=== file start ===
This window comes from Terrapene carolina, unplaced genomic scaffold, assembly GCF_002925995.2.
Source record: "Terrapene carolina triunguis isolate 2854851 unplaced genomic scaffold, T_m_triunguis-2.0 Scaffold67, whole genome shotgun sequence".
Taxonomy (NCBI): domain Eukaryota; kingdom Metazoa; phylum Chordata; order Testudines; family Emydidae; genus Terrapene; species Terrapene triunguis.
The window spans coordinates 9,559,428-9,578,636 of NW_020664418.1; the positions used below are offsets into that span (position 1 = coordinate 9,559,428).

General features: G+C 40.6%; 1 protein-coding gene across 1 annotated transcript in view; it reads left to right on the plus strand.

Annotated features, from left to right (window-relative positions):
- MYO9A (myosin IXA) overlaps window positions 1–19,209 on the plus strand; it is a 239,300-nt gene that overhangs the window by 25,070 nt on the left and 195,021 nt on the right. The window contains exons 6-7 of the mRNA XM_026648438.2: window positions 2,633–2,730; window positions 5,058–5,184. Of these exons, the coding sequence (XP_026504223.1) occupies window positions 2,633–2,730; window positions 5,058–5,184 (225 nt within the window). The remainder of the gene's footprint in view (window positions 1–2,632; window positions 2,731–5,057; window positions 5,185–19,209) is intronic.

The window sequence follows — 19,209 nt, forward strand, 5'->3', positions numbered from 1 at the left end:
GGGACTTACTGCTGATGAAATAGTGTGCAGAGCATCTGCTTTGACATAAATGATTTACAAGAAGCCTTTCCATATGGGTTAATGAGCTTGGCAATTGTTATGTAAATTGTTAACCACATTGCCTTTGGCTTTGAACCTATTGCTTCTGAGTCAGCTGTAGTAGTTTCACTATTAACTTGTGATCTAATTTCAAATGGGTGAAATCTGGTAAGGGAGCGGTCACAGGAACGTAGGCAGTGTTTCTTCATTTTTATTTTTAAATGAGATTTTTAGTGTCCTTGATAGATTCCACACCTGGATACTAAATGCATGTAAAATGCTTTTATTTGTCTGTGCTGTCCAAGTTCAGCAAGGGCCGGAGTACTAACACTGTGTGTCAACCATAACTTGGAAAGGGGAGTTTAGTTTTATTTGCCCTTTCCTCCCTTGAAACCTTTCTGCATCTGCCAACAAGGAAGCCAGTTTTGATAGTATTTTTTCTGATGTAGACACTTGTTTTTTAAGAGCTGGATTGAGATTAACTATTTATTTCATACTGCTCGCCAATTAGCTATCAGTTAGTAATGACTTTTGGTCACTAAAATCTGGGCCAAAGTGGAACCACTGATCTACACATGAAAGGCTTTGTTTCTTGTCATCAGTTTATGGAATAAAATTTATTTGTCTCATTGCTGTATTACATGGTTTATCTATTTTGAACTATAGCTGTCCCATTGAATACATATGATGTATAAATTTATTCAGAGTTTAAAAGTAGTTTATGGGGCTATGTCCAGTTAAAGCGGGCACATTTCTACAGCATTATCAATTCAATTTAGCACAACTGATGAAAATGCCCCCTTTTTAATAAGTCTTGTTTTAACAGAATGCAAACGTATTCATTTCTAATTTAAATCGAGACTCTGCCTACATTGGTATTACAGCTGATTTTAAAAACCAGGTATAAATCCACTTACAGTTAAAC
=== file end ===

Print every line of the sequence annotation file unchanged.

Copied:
This window comes from Terrapene carolina, unplaced genomic scaffold, assembly GCF_002925995.2.
Source record: "Terrapene carolina triunguis isolate 2854851 unplaced genomic scaffold, T_m_triunguis-2.0 Scaffold67, whole genome shotgun sequence".
Taxonomy (NCBI): domain Eukaryota; kingdom Metazoa; phylum Chordata; order Testudines; family Emydidae; genus Terrapene; species Terrapene triunguis.
The window spans coordinates 9,559,428-9,578,636 of NW_020664418.1; the positions used below are offsets into that span (position 1 = coordinate 9,559,428).

General features: G+C 40.6%; 1 protein-coding gene across 1 annotated transcript in view; it reads left to right on the plus strand.

Annotated features, from left to right (window-relative positions):
- MYO9A (myosin IXA) overlaps window positions 1–19,209 on the plus strand; it is a 239,300-nt gene that overhangs the window by 25,070 nt on the left and 195,021 nt on the right. The window contains exons 6-7 of the mRNA XM_026648438.2: window positions 2,633–2,730; window positions 5,058–5,184. Of these exons, the coding sequence (XP_026504223.1) occupies window positions 2,633–2,730; window positions 5,058–5,184 (225 nt within the window). The remainder of the gene's footprint in view (window positions 1–2,632; window positions 2,731–5,057; window positions 5,185–19,209) is intronic.

The window sequence follows — 19,209 nt, forward strand, 5'->3', positions numbered from 1 at the left end:
GGGACTTACTGCTGATGAAATAGTGTGCAGAGCATCTGCTTTGACATAAATGATTTACAAGAAGCCTTTCCATATGGGTTAATGAGCTTGGCAATTGTTATGTAAATTGTTAACCACATTGCCTTTGGCTTTGAACCTATTGCTTCTGAGTCAGCTGTAGTAGTTTCACTATTAACTTGTGATCTAATTTCAAATGGGTGAAATCTGGTAAGGGAGCGGTCACAGGAACGTAGGCAGTGTTTCTTCATTTTTATTTTTAAATGAGATTTTTAGTGTCCTTGATAGATTCCACACCTGGATACTAAATGCATGTAAAATGCTTTTATTTGTCTGTGCTGTCCAAGTTCAGCAAGGGCCGGAGTACTAACACTGTGTGTCAACCATAACTTGGAAAGGGGAGTTTAGTTTTATTTGCCCTTTCCTCCCTTGAAACCTTTCTGCATCTGCCAACAAGGAAGCCAGTTTTGATAGTATTTTTTCTGATGTAGACACTTGTTTTTTAAGAGCTGGATTGAGATTAACTATTTATTTCATACTGCTCGCCAATTAGCTATCAGTTAGTAATGACTTTTGGTCACTAAAATCTGGGCCAAAGTGGAACCACTGATCTACACATGAAAGGCTTTGTTTCTTGTCATCAGTTTATGGAATAAAATTTATTTGTCTCATTGCTGTATTACATGGTTTATCTATTTTGAACTATAGCTGTCCCATTGAATACATATGATGTATAAATTTATTCAGAGTTTAAAAGTAGTTTATGGGGCTATGTCCAGTTAAAGCGGGCACATTTCTACAGCATTATCAATTCAATTTAGCACAACTGATGAAAATGCCCCCTTTTTAATAAGTCTTGTTTTAACAGAATGCAAACGTATTCATTTCTAATTTAAATCGAGACTCTGCCTACATTGGTATTACAGCTGATTTTAAAAACCAGGTATAAATCCACTTACAGTTAAAC